Especially as a founder, when you have overcome one challenge, then you immediately tackle the next one. It’s normal that there are always challenges that need to be solved. That was definitely one of the hardest things for me to understand in the beginning, and now I’m able to cope with it better. That’s something that’s very unique to being a founder.
Sam Jacobs: How have you built out your sales and marketing organization?
Veronika Riederle: Initially we sold to our network. We sold to founders in our ecosystem and in NYC. We built a sales team. We have one SDR AE team that focuses on Germany, Austria, Switzerland. One that focuses on the U.K., and one that focuses on the U.S.
We target fast-growing companies that have raised more than $5 million. They’re the most interesting ones because they’re forced to make sales productive as fast as possible, and control yet accelerate their growth. That’s our sweet spot.
During COVID, people were forced to sell remotely. They were forced to accept video calls, video conferencing, remote selling as the standard. Everyone learned that it’s not always necessary to see the customer in person.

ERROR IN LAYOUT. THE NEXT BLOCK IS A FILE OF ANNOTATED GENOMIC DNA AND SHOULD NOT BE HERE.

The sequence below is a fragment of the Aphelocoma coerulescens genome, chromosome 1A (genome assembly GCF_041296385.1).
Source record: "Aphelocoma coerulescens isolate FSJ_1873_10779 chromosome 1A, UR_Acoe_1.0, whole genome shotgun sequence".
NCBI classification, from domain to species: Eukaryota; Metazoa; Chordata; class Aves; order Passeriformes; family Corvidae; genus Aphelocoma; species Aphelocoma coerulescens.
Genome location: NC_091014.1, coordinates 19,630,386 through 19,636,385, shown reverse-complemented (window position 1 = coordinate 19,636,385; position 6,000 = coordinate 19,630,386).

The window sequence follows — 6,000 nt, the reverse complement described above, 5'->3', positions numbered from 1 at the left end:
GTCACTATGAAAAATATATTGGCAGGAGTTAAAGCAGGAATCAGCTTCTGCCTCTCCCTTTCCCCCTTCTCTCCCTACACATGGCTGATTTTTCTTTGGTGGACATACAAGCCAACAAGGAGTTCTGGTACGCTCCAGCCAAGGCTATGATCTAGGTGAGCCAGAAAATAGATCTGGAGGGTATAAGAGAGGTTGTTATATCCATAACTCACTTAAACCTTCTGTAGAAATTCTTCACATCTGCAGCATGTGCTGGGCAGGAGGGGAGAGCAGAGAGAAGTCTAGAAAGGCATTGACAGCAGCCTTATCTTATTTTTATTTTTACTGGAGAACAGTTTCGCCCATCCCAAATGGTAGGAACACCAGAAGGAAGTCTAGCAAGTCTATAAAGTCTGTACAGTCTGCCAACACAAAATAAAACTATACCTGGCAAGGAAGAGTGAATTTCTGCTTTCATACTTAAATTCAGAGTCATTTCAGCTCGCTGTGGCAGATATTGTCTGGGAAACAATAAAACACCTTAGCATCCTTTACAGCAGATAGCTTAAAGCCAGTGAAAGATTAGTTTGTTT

It’s an amazing time for founders if they have good ideas and if they’re willing to build software that augments human skills, and automates repetitive work.
There’s a strong startup ecosystem emerging. When we started the company, going to NYC and being part of the network on the west coast was extremely important. But now, it’s normal to build a company wherever you are.
Why we should disrupt human communication [13:08]
Veronika Riederle: I like to use the example of the self-driving car. If you look at cars today, they almost have the possibility to drive a car without human interaction. In real-time, all the data around the car is being analyzed and processed in a way so that the car can drive on its own. But if you compare it with a conversation or compare it with a video call, in a more narrow sense, there’s no technology being used at all.